Patient Medication Information

In 1995, Congress passed Public Law 104-180, giving pharmaceutical manufacturers and pharmacy operators 10 years to demonstrate the ability to deliver useful information with 95% of all new prescriptions dispensed for Patient Medication Information (PMI), formerly known as Consumer Medication Information (CMI).

FDA Criteria For Good PMI

After PL 104-180 passed, the FDA and healthcare experts worked to develop criteria for good patient medication information (PMI) formerly known as consumer medication information (CMI). FDA-published criteria for “useful written Consumer Medication Information (CMI)” recommended that CMI be:

  • Scientifically accurate
  • Unbiased in content and tone
  • Specific and comprehensive
  • Understandable
  • Legible
  • Timely and up to date
  • Useful

Studies On The Delivery Of Good PMI

The 1995 law required an interim progress report in 2001. The FDA commissioned a study conducted by faculty of the University of Wisconsin School of Pharmacy. A second study examining the quality of PMI in the U.S. was conducted in 2008 by the University of Florida College of Pharmacy. The National Association of Boards of Pharmacy facilitated both studies.

The same methodology and criteria were used in both studies. The experts evaluated the information gathered for prescriptions for common drugs from many different pharmacies against accepted criteria for good PMI by looking for the following content:

  • Drug names and indications for use
  • Contraindications and what to do if they apply
  • Specific directions about how to use, monitor, and get most benefit
  • Specific precautions and how to avoid harm while using the drug
  • Symptoms of serious or frequent adverse reactions and what to do
  • General information and encouragement to ask questions
  • Scientifically accurate and unbiased, up-to-date information
  • Formatting, legibility and comprehensibility.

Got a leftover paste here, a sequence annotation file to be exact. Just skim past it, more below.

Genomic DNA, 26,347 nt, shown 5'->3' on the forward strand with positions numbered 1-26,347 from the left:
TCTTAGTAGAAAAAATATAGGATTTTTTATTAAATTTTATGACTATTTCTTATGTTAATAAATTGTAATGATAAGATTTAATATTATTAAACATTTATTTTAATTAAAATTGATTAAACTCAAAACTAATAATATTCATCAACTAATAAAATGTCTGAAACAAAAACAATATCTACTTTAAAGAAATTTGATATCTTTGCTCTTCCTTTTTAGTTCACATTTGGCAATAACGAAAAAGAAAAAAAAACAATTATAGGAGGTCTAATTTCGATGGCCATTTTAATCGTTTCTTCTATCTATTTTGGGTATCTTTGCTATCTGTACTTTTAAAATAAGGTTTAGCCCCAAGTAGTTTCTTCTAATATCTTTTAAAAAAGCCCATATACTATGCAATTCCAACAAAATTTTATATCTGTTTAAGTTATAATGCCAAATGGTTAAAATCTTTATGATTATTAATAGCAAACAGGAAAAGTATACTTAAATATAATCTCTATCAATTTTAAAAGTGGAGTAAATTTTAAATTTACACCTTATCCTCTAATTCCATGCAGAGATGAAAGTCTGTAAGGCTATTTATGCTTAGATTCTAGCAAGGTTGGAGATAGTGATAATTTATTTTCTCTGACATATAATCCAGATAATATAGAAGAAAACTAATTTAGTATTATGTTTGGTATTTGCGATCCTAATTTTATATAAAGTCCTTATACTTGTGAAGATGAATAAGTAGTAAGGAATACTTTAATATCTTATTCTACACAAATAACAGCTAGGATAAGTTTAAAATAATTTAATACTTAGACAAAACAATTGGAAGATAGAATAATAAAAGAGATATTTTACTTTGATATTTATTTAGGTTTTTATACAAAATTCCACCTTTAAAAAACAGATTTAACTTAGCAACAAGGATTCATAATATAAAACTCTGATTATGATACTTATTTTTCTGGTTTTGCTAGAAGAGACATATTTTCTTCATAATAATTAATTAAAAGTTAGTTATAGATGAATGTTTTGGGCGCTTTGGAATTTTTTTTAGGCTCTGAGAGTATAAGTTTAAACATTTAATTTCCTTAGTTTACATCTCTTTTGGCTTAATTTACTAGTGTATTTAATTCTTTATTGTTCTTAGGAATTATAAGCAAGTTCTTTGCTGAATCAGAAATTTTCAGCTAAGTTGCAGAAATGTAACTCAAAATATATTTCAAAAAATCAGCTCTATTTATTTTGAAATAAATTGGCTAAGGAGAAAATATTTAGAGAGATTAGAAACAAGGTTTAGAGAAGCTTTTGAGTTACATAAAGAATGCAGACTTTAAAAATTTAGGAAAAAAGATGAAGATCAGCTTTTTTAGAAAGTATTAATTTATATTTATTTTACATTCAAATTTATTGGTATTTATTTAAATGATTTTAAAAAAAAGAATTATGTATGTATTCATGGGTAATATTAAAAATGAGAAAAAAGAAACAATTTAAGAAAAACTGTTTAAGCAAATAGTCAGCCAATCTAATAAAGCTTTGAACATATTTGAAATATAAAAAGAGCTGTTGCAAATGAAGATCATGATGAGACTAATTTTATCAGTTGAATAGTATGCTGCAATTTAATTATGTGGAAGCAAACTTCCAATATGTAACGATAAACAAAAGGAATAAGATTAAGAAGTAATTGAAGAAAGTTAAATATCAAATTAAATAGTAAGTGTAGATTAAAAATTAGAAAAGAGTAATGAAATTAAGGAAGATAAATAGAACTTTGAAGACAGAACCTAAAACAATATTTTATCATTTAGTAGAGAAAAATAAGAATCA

The Conclusions Of The Studies: Failure To Deliver

The results painted a picture of dismal failure in delivering useful PMI.

  • 2001: At best, pharmacy-prepared leaflets met only 50% of the criteria developed to judge usefulness and none of the materials collected during the study met all the criteria developed to gauge consumer usefulness.
  • 2008: PMI distributed by pharmacies continued to fail versus the same criteria as in 2001, and in some areas the quality declined. In 2008, PMI had lower adherence about how to use, monitor and get the most benefit than in 2001. Additionally, PMI in 2008 was also poorer against the criteria for comprehensibility and legibility.
  • In 2001 and 2008, both studies highlight the enormous variability in the length, content, and quality of information being distributed to patients.

Progress Since 2008

Since the 2008 study, little has changed in the U.S. pharmaceutical distribution system for PMI.

Most of the information is created using printers at the retail outlet. The printing systems are limited in their capabilities; as the 2008 study noted, legibility had actually declined from an already low level in 2001 to 2008. The content of the information is completely unregulated because pharmacy practices are regulated by each state’s Board of Pharmacy, not by the FDA. Even pharmacies drawing information from a central database often edit that information to make it fit – with no review of the edited version. A consumer filling the same prescription for the same drug at five different pharmacies will almost certainly receive five different versions of PMI.

The U.S. pharmaceutical market is unique in the developed world. In all other countries in the developed world, PMI approved by each nation’s drug regulatory body accompanies every prescription. In the US, it does NOT.

Careful, scientific studies have shown the poor quality of PMI in the U.S. Further, academics from the U.S. (Bonnie Svarstad, who led the 2001 study for the University of Wisconsin in 2001), the U.K. and Australia compared the quality of CMI in the three countries. Leaflets from Australia received a mean overall score of 90% for adherence with the criteria used, from the U.K. 81%, and from the U.S. 68%. These scholars noted that U.S. leaflets achieved adherence of 50% or less for contraindication and precautions, and also scored lower than the overall average for legibility and comprehensibility.